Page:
America's 'greatest living poet' after winning the TS Eliot prize on writing the story of her divorce, why she doesn't make anything up and how unwitting literary fame might affect her ex-husband...
For all the experimentation with form and subject in the books on the TS Eliot shortlist this year - from Sean Borodale's documentary poems about bee keeping to Simon Armitage's translation of a 15th century poem - in the end, it was poet with a style so familiar to us that won.
Yet Sharon Olds, becoming the first American since 1995 to win the biggest poetry prize in Britain at the age of 70, didn't feel like a safe or a sentimental choice but simply the right one.
She was nominated for 'Stag's Leap', a collection dealing with the circumstances and aftermath of the breakdown of her marriage that crowns a lifetime as the world's leading exponent of confessional poetry. As Carol Ann Duffy, this year's chair of the judging panel said: "This was the book of her career".
Yet taking to the podium on Monday night to accept the prize at London's Wallace Collection museum, Olds seems nervous and a little shocked. I ask her afterwards, as a women frequently described America's greatest living poet, whether awards like this one can really still come as a surprise.
"Here's the thing - writers are not confident people," she tells me. "We work and we hope and we doubt ourselves. And for women of my age, who grew up in very patriarchal times - even more so than it is now - I think the pleasure is in just being able to be writers as the world changes around us. You don't wake up in the morning feeling 'acclaimed'. We try to acclaim ourselves a little bit every day, but not too much. Just some..."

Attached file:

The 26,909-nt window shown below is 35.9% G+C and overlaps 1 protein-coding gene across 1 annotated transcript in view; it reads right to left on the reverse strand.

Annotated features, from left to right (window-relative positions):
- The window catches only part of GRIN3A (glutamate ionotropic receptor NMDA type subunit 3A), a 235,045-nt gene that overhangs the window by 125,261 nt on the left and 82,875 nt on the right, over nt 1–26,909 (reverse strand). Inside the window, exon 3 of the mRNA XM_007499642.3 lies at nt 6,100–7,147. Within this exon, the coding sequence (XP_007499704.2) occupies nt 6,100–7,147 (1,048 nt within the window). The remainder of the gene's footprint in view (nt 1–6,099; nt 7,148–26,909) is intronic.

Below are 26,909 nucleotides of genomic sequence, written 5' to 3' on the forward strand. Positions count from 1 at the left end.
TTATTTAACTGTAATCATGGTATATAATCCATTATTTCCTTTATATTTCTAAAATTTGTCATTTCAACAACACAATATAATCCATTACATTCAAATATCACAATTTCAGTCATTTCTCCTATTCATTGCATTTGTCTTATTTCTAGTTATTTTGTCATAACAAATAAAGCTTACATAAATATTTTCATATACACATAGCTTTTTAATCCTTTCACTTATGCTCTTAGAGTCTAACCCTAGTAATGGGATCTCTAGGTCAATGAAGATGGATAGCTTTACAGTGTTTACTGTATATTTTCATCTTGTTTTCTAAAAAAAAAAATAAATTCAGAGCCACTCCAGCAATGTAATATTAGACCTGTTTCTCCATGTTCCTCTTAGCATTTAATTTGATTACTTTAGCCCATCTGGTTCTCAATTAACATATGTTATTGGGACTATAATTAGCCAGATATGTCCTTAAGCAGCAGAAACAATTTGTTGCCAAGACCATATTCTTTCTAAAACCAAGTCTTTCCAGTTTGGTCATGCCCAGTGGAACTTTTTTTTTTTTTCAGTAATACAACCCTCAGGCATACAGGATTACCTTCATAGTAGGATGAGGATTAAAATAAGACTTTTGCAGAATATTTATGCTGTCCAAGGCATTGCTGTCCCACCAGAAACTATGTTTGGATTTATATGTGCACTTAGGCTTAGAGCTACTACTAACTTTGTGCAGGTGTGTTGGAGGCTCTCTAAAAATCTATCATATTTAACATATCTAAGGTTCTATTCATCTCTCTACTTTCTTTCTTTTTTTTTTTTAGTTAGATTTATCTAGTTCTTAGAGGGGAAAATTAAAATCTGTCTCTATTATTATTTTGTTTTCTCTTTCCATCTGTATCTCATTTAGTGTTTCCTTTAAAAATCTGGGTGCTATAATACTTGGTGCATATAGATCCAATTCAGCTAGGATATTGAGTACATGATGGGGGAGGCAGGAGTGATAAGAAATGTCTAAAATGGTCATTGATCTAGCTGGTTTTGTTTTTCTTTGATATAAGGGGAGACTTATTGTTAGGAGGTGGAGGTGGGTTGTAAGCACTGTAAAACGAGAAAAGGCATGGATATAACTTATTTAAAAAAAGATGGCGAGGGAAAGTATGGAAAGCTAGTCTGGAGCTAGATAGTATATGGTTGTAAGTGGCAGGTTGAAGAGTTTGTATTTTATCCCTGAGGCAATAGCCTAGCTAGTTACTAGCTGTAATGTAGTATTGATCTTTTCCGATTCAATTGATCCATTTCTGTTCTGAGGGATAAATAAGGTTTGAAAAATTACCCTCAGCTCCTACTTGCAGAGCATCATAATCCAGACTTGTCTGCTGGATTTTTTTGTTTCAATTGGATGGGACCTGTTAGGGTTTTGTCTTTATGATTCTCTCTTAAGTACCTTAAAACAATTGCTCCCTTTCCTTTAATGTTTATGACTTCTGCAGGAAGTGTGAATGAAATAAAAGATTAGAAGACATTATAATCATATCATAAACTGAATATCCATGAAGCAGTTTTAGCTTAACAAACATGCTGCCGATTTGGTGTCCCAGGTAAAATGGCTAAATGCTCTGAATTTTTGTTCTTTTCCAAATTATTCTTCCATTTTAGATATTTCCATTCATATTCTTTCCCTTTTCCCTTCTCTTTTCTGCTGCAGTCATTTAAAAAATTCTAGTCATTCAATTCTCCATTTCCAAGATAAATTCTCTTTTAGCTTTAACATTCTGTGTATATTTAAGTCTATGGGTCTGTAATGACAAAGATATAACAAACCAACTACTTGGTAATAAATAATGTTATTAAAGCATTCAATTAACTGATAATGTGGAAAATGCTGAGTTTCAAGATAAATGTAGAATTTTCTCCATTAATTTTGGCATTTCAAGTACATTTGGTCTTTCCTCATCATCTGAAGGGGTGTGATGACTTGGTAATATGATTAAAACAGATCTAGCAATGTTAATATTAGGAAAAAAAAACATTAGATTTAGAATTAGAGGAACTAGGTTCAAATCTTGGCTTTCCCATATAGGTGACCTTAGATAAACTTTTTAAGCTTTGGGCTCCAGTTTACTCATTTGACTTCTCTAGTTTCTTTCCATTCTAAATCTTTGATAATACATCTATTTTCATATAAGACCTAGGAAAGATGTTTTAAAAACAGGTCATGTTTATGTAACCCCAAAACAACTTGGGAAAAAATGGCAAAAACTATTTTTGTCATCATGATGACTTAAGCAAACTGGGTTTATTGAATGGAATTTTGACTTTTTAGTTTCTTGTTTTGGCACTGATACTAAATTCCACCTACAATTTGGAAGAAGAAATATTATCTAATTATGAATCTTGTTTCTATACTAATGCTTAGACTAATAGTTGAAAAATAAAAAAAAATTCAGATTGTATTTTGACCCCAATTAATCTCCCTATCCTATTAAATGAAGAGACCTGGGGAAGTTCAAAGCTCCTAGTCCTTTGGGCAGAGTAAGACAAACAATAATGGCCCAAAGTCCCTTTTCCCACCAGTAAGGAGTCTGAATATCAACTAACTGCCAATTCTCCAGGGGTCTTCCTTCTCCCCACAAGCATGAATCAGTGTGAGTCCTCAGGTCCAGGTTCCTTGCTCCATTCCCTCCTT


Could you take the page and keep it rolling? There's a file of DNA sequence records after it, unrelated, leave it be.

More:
One of the most surprising things about Stag's Leap is how Olds portrays the man who left her for another woman with such kindness. Her manner in person - warm and generous, talking in sweeping circles around a theme or an idea before honing in - seems to fit the voice in the poems. Even still, it must have been an incredibly painful book to work on?
"I like writing," she says. "I like the feeling of the ballpoint pen going over the grocery story notebook (wide-ruled, so I don't feel clipped)."
"Was it a painful time in life? Oh yes. It's hard work, coming out of a marriage. You have to figure out who you really are, who they really are. You have to get through the time and do a lot of mourning, and at the same time, do your job as a human.
"But the times when I was writing were among the better times, like the times I spent with friends or with my kids. There was always plenty of good feeling, but also, in each day, sorrow and hard work to be done."
Whether its writing about her childhood, her children or her marriage, Olds has been ducking one question throughout her career. In poems that appear so personal, how much of what we read is actually real? Is it all as autobiographical as it feels?
"For 30 years I've been asked that, and until recently I had vowed not to talk about my life. It's obvious why I did that when my kids were still young and my parents were still alive. But also, I've always longed to have my work talked about as art, as images, as lines with voices... instead all I got at the start was 'Oh! Did this really happen to you?!'"